Thanks a lot for the visit. I appreciate it.

      Like

  8. C. C. Cedras May 24, 2017 / 5:38 pm

    Love Shazam. And, as usual, you’ve introduced me to something new…Azure Ray’s “Sleep” is enchanting. I listened to The Drifters’ “Steamboat” expecting to recognize it, but it’s just a little bit before my time so it was new news. But, I absolutely sank into Von Schmidt’s “Stewball” with nostalgia. Thanks. Again.

    Liked by 1 person

  9. cincinnatibabyhead May 24, 2017 / 10:47 pm

    Ok, the Drifters cut does rock. That sax is a killer. Eric von? Did he have a part time gig as a wrestler? Remember the days of hitting a record store or phoning a DJ and trying to explain a song you heard on the radio. CB would sing a few bars or hum a tune that was so far off I would get the “What an idiot ” look from the store guy and the DJ would hang up on me. I am going to have a smoke and listen to ‘I Almost Cut My Hair’. A classic yeahanotherblogger take.

    Liked by 2 people

    • yeahanotherblogger May 25, 2017 / 7:03 am

      Hi CB.
      I know what you mean about radio stations and record stores — those were the days.

      I might join you in listening to Almost Cut My Hair, but I’ll do it without a smoke (I gave up the habit over 30 years ago).

      Have a good day and a good Memorial Day weekend.

      I’ll be seeing you —

      Liked by 1 person

  10. swabby429 May 25, 2017 / 7:31 am

    It seems like there is just too much music out these days. I’m not seriously complaining, just stating that it’s frustrating to try and keep up with all the really good material.

    Liked by 1 person

    • yeahanotherblogger May 25, 2017 / 7:40 am

      I know what you mean. I used to try and keep up, but no more. It’s overwhelming.

      Like

  11. circumstance227 May 25, 2017 / 5:47 pm

    Great songs! Or – at least the first two. The third one wouldn’t play. (Certain videos are blocked in Europe – that might be the case here.)

    But what intrigued me more was your relationship to your smartphone which you admittedly don’t understand. (I don’t get it either – for me the record player was an incomprehensible miracle!) Instant music is great. Instant info at our fingertips is scary because it negates the necessity of memory. (And my whole blog is about my memories.) I am proud that I remember my phone number 45 years ago was 771-6972. Today I don’t know my own daughters’ numbers by heart and can barely remember my own.

    We don’t have to have instant access to all information. We used to debate things – converse till the most convincing person won out. Now we disagree, then we google and google wins. We are all wobbly now.

    Liked by 1 person

    • yeahanotherblogger May 25, 2017 / 7:26 pm

      Hi.
      It’s true. Scads of people spend too big a percentage of their time online, whether via smart phone or tablet or whatever. Human interaction suffers as a result.

      Like

  12. K E Garland May 26, 2017 / 6:59 pm

    Stewball sounds a lot like the other song you wrote about the previous week. I’m sensing a theme here 🙂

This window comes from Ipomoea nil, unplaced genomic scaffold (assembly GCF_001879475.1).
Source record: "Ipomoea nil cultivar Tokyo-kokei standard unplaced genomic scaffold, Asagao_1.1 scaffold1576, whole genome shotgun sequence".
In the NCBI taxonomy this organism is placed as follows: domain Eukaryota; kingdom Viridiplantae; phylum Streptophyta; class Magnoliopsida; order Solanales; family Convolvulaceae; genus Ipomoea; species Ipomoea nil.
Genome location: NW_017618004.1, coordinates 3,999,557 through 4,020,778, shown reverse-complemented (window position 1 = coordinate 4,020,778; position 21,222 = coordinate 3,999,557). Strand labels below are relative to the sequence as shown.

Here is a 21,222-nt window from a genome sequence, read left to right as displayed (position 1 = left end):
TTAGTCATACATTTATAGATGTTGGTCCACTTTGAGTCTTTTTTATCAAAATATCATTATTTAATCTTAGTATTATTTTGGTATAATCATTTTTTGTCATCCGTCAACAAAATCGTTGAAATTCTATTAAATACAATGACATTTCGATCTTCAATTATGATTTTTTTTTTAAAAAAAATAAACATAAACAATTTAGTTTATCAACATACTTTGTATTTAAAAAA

Liked by 1 person

    • yeahanotherblogger May 26, 2017 / 9:44 pm

      Evening, Kathy. You might be right.

      By the way, my wife Sandy and I saw a movie tonight that I don’t recommend. It’s called A Quiet Passion, and it’s about Emily Dickinson. I thought it would never end. It got a good rating on IMDB, but neither of us thought too much of it.
      Enjoy the holiday weekend —

      Liked by 1 person

  13. Alice May 29, 2017 / 7:42 pm

    “I could live without it, and pretty easily I believe, but hell, I wouldn’t want to.” I feel ya, man. I surely do feel ya on that.

    Liked by 1 person

    • yeahanotherblogger May 29, 2017 / 8:30 pm

      Evening, Alice
      Smart phones are unbelievable. I’m typing this comment on an iPhone. There’s little they can’t help us with.

      Liked by 1 person

      • Alice May 29, 2017 / 8:31 pm

        Mine has yet to take out the trash. I ain’t giving up hope yet tho.

        Liked by 1 person

  14. andrewcferguson May 31, 2017 / 2:01 am

    Great stuff, Neil. Like another of your European followers, I couldn’t run the third one, but I’m liking Azure Ray a lot. And the Drifters are always worth a listen.

    Liked by 1 person

  15. Martin June 4, 2017 / 5:09 am

    Great tracks and a great post. Loved The Azure Ray, might have to seek out some of their other stuff.

    Liked by 1 person

  16. MJF Images June 4, 2017 / 10:00 am

    I went smartphone 6 months ago, an android. I get what you mean by the holding it thing, though I never smoked. I think I now understand why some people seem to never lower the phone from view, even when they aren’t paying attention to it. More recently work gave me an Iphone, but I don’t like it because I’m used to the android.

    Liked by 1 person

    • yeahanotherblogger June 4, 2017 / 10:51 am

      Hi.
      Yeah, there’s something sensual and addictive about these phones. That’s modern life!

      Like

  17. Apple Hill Cottage June 5, 2017 / 6:27 pm

    First time here, poking around, and what do I hear but Stewball ! Hadn’t heard it or thought of it for years… and years….
    Going back to listen to Tony Bennet now… Thanks for the trip.

    Liked by 1 person

    • yeahanotherblogger June 5, 2017 / 7:54 pm

      Hi. Thanks for adding your thoughts. I’m glad I brought Stewball back into your life!

      Like

  18. pjlazos August 4, 2017 / 7:46 am

    You’re like the WXPN of the blogosphere. Thanks for the wobble.😘

    Liked by 1 person

Leave a Reply

Fill in your details below or click an icon to log in:

WordPress.com Logo

You are commenting using your WordPress.com account. Log Out / Change )

Twitter picture

You are commenting using your Twitter account. Log Out / Change )

Facebook photo

You are commenting using your Facebook account. Log Out / Change )

Google+ photo

You are commenting using your Google+ account. Log Out / Change )

Connecting to %s